Proper risk management- Buying and selling futures contracts can be a risky business, especially with the extreme volatility of prices. The best traders understand the potential consequences of their actions and have proper risk management policies in place to remain in control. This includes setting a daily loss limit for the trade. When monitoring new traders, I determine a trader’s risk management abilities by looking at trade reports that monitor daily performance and provide key indicators such as total number of trades, net profit and loss and win vs. loss ratio.

Another important aspect for mastering risk management is psychological fitness: self-control, accountability, and adhering to self-discipline. A clear head is crucial when it comes to trading – all personal issues need to be pushed out of a person’s mind. The markets move fast, and those who aren’t 100 percent focused on the trade will miss opportunities to excel. Having the psychological control to focus only on the markets is one of the toughest aspects of trading. It takes time to develop, but it’s one of the best risk management practices.

Trader Instincts- Trader instincts can be developed over time by reading charts, learning how to anticipate the market and through dedication. Just like traders must learn to accept loss, they must also recognize that one winning day does not equal success. Building up trader instincts takes a tremendous amount of time and dedication.

To put it into a sports perspective, approximately one in 50 NCAA senior football players will get drafted by a National Football League (NFL) team, which is similar to what futures traders’ experience. In other words, about 1.7 percent of people are dedicated enough to develop the instincts and necessary skills to make it in the “big leagues.” That doesn’t mean becoming a live trader is impossible, but it is very competitive and requires traders to have a real passion for the markets. Eventually they will start to develop the trader instincts that will allow them to anticipate and respond to opportunities.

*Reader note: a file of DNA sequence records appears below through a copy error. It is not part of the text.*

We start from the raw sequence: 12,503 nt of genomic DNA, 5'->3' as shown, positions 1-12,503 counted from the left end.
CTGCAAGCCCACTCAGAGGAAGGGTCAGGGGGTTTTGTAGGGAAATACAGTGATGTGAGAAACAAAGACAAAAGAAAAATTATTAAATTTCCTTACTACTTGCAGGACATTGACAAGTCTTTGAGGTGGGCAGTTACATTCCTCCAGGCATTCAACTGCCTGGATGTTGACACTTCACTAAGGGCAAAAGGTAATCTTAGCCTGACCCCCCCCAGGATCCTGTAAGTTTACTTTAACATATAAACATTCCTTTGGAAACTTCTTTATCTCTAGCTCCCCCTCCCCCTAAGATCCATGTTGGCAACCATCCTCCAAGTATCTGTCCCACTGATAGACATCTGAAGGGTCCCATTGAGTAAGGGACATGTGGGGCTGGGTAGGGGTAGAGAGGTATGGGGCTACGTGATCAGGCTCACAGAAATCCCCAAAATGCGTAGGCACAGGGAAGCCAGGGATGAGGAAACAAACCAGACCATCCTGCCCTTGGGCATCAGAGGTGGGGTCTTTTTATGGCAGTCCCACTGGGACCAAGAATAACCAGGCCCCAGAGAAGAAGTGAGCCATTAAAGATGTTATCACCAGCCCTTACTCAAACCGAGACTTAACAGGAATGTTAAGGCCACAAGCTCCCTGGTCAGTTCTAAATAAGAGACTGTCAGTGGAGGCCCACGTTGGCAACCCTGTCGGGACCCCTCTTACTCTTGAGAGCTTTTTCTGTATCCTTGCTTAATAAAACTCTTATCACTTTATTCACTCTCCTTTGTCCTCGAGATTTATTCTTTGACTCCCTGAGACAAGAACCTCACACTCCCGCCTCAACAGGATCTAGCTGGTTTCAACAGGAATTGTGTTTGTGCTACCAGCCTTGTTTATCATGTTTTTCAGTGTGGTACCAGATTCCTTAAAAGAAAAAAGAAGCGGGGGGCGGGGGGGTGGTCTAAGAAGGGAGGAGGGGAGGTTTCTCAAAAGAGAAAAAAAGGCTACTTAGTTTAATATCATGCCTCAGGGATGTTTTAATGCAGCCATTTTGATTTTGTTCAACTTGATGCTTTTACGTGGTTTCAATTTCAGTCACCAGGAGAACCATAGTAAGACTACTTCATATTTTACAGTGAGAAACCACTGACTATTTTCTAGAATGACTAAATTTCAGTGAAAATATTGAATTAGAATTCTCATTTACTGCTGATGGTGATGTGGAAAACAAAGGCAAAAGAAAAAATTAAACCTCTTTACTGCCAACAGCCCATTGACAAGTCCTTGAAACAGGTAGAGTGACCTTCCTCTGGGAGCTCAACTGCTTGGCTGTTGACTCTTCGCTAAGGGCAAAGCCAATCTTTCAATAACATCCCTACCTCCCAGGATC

Traders can become profitable with the right temperament and the willingness to conduct due diligence, but they can’t expect it to happen overnight. Eventually, trading will become intuitive for those who work hard enough to understand and anticipate the market, which ultimately leads to profits. However, trading is a personal journey with different levels of development.

If you’re stuck in a trading rut, stop and ask yourself what you might be doing wrong. The solution to your problem could be as easy as documenting more trades, or it could be a larger issue that requires a specialty coach for insight and input on the market. If the latter is the case, consider contacting a trading service provider to help them hone their skills. Eventually with hard work and dedication, a trader will develop key characteristics necessary for them to compete on the global trading field.

Michael Patak can be contacted at TopStepTrader

Michael Grew up on a farm in Nebraska and moved to Chicago after completing college. He started trading in 1997 on a level 2 screen and moved to Chicago shortly afterwards and started trading mini-dow a month after the product was introduced. Once he had traded with the prop house for about a year he moved to the floor into the DOW futures pit and started trading his own account as a local and has continued doing this to the present day.Michael understands the issues traders face as he blew-out of a couple trading accounts early in his career mostly due to ego and lack of patience and discipline. He would hold on to losers and wait for them to come back which they rarely did. He would also hold on to winners and turn winners into losers by thinking he knew where the market had to go. Fortunately that is all in the past and he considers himself a "feel" type trader. He likes to get in-tune with the market and look to capitalize on the momentum and volatility and focuses on a stick and move approach. He does not "marry" to a position and always looks to stay agile in the market as he wants to float with the market not stand in its way.